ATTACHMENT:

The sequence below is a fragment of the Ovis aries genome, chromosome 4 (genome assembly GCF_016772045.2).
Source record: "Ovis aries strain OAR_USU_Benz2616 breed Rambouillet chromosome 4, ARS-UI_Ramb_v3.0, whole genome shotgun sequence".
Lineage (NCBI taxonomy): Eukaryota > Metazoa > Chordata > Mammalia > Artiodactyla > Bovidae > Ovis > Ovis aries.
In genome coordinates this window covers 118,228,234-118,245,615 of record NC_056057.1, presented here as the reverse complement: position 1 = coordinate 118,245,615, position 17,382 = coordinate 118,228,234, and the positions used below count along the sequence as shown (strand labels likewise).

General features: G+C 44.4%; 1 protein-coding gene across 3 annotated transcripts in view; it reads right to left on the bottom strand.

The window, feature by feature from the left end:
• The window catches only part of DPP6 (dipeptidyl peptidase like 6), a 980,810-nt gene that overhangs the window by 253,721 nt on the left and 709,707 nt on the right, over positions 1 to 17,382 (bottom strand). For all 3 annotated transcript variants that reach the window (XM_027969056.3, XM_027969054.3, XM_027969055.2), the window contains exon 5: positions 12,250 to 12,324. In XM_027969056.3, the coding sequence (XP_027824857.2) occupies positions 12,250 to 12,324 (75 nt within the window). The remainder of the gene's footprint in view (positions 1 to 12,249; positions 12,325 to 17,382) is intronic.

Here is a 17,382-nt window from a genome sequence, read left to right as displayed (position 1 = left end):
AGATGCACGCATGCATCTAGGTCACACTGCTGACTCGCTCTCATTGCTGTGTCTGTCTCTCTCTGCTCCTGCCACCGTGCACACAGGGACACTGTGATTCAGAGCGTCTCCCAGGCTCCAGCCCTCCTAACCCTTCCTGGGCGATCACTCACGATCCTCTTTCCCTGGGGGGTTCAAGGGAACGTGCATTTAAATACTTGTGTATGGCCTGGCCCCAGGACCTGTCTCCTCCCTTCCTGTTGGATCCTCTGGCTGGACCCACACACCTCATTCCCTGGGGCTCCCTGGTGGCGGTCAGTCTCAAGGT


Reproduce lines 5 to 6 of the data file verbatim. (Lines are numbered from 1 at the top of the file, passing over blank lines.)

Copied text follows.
General features: G+C 44.4%; 1 protein-coding gene across 3 annotated transcripts in view; it reads right to left on the bottom strand.

The window, feature by feature from the left end: